The answer, it appears, is: sort of. According to newsletter put out by our congregation, survey data shows that 34 percent of American Jews are certain that God exists. Another 38 percent think He does, but are less than certain. 23 percent don’t believe in God, and 5 percent don’t know.
Conservative Jews (in the religious, not the political, sense) have more faith. 41 percent are certain God exists; 46 percent believe He does but aren’t certain. Only 9 percent are atheists.
Our Conservative congregation, though, is more skeptical than the national average for all Jews. A survey of members found that only 21 percent of our congregants are certain of God’s existence. 55 percent believe but are uncertain. 17 percent do not believe in God.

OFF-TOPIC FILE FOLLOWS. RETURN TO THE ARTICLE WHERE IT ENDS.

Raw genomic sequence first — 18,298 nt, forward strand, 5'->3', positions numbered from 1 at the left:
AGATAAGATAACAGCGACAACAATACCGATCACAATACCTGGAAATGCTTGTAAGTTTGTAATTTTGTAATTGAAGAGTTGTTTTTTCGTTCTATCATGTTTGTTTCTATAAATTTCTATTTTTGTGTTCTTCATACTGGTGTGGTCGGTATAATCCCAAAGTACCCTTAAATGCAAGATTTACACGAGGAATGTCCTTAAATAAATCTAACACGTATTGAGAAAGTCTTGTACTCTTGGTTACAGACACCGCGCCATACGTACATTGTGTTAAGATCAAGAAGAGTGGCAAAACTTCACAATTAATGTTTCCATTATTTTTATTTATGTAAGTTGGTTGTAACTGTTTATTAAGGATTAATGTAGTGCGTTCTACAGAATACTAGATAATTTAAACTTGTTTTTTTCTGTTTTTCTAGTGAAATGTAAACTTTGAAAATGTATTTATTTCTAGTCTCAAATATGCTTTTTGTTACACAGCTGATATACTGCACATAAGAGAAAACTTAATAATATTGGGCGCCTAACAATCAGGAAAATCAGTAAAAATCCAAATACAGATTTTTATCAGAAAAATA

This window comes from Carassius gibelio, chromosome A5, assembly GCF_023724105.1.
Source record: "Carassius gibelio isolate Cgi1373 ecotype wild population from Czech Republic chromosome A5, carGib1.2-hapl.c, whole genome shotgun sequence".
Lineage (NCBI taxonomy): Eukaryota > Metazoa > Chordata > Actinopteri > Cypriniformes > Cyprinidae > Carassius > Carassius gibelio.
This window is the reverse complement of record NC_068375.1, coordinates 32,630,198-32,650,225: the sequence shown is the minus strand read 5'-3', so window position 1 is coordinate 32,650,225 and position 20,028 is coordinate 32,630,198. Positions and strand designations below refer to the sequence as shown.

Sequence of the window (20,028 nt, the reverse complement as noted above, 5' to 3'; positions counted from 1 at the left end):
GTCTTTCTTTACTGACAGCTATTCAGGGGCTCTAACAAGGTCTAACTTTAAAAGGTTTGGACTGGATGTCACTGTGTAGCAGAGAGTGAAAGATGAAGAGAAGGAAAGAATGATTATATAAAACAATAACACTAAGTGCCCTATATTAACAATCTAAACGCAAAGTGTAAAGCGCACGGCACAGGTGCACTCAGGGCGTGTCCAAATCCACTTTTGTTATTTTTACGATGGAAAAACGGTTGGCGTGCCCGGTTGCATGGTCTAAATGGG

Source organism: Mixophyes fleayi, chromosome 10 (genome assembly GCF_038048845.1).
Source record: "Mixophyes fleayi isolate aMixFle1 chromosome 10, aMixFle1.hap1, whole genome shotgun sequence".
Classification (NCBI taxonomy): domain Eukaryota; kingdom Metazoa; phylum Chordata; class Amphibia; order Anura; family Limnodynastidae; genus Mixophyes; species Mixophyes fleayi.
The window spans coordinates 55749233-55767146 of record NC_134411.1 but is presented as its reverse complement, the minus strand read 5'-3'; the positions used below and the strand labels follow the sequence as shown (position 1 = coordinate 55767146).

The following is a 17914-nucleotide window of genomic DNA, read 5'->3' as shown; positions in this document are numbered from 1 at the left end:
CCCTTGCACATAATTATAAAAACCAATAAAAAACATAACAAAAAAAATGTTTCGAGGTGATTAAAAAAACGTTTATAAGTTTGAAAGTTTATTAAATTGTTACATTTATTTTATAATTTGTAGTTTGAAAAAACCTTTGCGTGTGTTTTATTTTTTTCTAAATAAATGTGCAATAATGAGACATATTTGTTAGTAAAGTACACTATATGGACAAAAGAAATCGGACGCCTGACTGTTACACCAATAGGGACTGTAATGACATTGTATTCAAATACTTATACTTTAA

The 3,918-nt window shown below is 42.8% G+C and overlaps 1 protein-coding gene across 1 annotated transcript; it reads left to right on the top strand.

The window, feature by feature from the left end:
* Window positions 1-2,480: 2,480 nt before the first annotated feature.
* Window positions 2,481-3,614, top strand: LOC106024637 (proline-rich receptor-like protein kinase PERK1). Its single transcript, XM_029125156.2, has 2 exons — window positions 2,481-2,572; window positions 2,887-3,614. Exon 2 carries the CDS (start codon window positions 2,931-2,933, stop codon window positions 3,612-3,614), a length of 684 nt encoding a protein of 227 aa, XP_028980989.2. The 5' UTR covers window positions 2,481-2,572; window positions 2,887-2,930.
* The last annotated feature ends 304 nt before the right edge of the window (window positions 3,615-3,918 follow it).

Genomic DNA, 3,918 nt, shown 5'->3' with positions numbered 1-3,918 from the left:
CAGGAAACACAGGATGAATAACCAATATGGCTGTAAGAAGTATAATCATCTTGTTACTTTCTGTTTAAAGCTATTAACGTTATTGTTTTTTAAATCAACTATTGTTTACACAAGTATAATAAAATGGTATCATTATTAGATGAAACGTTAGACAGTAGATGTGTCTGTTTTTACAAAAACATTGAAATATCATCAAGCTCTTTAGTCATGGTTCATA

The newsletter speculates that the congregation’s skepticism is due to its high level of educational achievement. It says studies show “that people with higher levels of education are less likely to believe in God or at least have more nuanced views.”
Another explanation might be that our congregation, located in an affluent Washington, D.C. suburb, is populated overwhelmingly by liberals. Indeed, if the political views of congregants were surveyed, I suspect that upwards of 80 percent would express certainty about the main tenets of liberalism and “social justice.” In other words, liberalism and “social justice” would outpoll God.
Norman Podhoretz was on to something when he argued that liberalism, not Judaism, is the religion of American Jews (the Orthodox excluded).